City Cruises

How to plan the perfect office Christmas party

As part of our new series of features taking a look at the projects that PAs and EAs are tackling, we speak to Jo Parkin (pictured, below), Assistant to the VP of Customer Development at Alpro UK, about organising the annual company shindig…

Tell us about a brief you were given for a company Christmas party (number of guests, what you needed to find in a venue, theme, etc).

My brief for our Christmas Party is usually a private party within one hour travelling time for 65-70 people, including one night’s accommodation. Speeches and an introduction need to be facilitated at the beginning and require a memorable location to celebrate a great year. This is one opportunity to say thank you to the staff for their contribution to the success of the company. In the past we have had some very special black tie evenings and the girls in evening dresses, but this particular year they wanted something different – but were unsure what.

When did you start planning the event?

Summer – the earlier you start, the easier it is. You have a full choice of venues and more options available, as well as being able to allocate more time to the event over six months rather than panicking at the last minute.

How did you find the venue?

I am always on the look-out for new venues so I create connections with venues directly, as well as using a venue finding agency to assist where needed. I had been contacted by Warwick Castle earlier in the year and had already saved the idea as a future option. I was also looking for two venues – one for the party and one for accommodation.

And how did you come up with the theme?

Once the location had been agreed, as distance was my first priority, I then looked into how we could theme it. Once we decided on a full medieval banquet in a castle I chose to run with a full medieval theme.

What were your objectives in terms of entertainment and catering?

Requirements are always: Reception drinks for staff to mingle; a good quality three-course dinner, and entertainment had to be fun to get everyone involved. I went for a medieval banquet on long tables with medieval entertainment.

What were the main challenges you faced?

It is always hard to please all invitees and you will always have a minority that will ask for changes. Some staff were wary of doing fancy dress. However, as the event became closer, more and more staff bought into the idea and enthusiasm increased.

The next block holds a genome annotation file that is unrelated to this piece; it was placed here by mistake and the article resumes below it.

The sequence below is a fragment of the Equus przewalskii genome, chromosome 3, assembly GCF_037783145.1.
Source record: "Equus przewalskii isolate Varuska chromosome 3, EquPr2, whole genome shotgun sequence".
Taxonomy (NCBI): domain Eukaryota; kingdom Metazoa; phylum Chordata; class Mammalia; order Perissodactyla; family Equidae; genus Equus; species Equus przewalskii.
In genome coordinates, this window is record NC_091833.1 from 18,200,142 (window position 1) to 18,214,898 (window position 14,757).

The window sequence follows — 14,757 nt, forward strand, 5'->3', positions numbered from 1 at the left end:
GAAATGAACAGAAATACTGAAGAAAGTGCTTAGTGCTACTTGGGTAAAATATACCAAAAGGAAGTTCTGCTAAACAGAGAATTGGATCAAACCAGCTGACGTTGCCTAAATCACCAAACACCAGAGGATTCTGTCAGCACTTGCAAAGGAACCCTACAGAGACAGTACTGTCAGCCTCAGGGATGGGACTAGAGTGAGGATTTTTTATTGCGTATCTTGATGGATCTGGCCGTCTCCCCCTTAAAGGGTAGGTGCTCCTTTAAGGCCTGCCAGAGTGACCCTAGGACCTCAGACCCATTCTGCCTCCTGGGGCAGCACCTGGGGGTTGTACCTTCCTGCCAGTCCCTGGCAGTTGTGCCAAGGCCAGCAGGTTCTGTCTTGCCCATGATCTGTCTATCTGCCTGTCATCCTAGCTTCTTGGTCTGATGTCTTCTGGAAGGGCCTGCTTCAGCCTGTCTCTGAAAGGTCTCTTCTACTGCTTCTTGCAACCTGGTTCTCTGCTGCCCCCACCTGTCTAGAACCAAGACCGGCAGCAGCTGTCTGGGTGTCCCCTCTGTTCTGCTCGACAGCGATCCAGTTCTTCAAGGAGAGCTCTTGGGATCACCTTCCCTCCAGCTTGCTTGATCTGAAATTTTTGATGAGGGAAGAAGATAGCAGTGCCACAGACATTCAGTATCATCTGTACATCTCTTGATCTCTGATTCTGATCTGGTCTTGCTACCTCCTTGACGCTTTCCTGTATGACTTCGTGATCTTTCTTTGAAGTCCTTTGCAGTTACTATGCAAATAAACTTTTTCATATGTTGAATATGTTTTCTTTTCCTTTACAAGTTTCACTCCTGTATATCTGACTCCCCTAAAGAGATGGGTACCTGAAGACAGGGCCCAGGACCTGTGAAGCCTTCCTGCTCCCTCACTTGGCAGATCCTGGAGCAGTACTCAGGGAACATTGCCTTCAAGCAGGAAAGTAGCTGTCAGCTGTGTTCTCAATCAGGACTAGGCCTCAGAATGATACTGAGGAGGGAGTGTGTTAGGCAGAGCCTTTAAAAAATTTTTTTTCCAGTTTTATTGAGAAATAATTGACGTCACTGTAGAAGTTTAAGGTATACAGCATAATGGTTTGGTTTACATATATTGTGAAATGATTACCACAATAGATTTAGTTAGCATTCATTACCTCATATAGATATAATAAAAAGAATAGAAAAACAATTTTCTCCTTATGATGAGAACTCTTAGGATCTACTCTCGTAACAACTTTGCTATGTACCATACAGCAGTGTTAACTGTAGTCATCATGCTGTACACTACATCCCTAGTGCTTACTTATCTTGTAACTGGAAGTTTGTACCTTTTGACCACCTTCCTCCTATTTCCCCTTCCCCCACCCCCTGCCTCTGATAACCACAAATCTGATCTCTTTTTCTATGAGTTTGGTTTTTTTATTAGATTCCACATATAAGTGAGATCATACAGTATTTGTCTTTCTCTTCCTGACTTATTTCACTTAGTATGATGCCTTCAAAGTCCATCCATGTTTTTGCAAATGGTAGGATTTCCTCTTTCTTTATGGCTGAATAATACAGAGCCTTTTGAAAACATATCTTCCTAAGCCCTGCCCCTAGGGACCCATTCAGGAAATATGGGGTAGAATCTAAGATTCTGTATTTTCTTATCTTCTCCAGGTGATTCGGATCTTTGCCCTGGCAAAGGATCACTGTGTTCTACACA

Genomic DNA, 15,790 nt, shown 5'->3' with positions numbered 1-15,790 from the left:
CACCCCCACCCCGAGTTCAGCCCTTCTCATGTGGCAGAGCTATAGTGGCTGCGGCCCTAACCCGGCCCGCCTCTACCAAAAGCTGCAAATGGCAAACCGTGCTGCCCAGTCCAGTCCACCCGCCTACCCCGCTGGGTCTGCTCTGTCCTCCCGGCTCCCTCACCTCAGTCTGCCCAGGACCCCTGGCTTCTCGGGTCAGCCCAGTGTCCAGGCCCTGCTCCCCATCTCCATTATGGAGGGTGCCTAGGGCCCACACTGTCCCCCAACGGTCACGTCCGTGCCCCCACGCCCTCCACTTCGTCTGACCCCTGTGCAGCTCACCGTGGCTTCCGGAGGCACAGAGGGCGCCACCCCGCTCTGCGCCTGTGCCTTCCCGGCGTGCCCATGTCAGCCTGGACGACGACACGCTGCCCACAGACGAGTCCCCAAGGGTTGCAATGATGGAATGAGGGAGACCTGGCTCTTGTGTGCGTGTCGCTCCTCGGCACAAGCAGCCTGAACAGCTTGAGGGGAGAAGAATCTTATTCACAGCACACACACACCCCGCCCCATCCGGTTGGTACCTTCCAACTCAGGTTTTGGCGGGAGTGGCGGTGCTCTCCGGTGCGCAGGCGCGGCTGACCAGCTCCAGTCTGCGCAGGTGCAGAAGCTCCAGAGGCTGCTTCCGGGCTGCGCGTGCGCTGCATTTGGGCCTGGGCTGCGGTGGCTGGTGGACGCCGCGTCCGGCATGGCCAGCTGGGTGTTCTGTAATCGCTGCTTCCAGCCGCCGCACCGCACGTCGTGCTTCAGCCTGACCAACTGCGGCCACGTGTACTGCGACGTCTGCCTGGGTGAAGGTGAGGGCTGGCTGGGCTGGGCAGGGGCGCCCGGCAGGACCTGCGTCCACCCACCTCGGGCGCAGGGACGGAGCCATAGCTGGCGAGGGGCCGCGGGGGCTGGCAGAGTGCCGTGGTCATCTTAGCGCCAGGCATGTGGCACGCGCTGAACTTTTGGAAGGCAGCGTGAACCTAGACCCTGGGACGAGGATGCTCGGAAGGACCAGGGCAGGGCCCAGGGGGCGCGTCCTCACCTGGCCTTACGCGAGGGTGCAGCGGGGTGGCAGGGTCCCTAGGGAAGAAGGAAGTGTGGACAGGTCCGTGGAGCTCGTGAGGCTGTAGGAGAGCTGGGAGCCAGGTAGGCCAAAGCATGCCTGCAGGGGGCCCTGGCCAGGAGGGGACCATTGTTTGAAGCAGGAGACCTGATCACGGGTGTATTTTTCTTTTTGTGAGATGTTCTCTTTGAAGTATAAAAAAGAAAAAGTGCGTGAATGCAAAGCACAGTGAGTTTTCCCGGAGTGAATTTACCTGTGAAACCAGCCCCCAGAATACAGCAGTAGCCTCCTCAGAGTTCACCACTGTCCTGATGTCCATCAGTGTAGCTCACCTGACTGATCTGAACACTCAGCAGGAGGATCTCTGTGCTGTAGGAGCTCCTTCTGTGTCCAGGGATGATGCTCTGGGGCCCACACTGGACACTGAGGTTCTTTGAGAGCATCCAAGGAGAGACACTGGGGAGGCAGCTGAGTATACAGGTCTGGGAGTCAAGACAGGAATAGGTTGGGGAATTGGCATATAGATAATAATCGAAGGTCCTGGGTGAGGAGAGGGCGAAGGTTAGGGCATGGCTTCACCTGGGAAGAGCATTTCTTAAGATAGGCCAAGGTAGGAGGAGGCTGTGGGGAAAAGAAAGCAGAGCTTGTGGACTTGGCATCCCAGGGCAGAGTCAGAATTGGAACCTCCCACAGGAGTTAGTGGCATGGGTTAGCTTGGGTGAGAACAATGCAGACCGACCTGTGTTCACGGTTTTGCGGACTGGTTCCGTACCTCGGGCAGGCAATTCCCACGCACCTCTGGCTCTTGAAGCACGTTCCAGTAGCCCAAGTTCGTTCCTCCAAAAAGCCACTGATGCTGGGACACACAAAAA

I also had to plan departure coaches at various times to ferry staff back to the hotel. In the past I had chosen one venue for the party and accommodation.

Planning the schedule of the evening so you have a good balance of professional gathering and a great party for all staff is important.

Remember, they will talk to friends and family after the event and if you create a special evening this will last in their memory for the rest of the year.

What did you learn during the project?

If you feel a theme will really work for your party, then stick to your plan and fully promote the reasons why this will be a fantastic night. Remember you have seen the venue and are one of the best to advise on a theme.

Promoting the evening several months before really helps get everyone motivated and excited before your event has even started.

Tell us about the suppliers you chose to work with to tackle the project?

I used a venue finding company to organise the payment and major details, which then saves time to plan the finer details in the months prior to the party.

I also used a fancy dress costume company to assist the invitees with hire of costumes

What feedback did you get from your bosses and colleagues?

They loved the location and everyone was able to have a fantastic party in our own private space.

What are the biggest pitfalls one can face when planning an office party?

Drink availability and management of an open bar. If you start serving lots of alcohol before dinner, attendees will get very tipsy early on, so you need to pace the evening out. I have wine and beer on the tables, but only half during dinner, and then I add a second round of bottles during the main course. If you have a bar account set up this needs to be monitored regularly and a rules set in place on which drinks are not allowed on account. For example, I avoid £10 cocktails or lots of shots going on the account.

What advice would you give to a PA/EA who is planning an office party for the first time this year?

Have fun choosing and planning the event! Remember you have to be excited about the location, theme, food etc before your staff can.

Confirm the budget in advance and what is the company policy for allocation of drinks, free bar, etc.

Send out a hold date invite in all expected invitees’ diaries four months before – this helps get full attendance for the event.

Challenge the price if you feel the price per person is too much. If you are doing early bookings then this is much easier than a last minute request.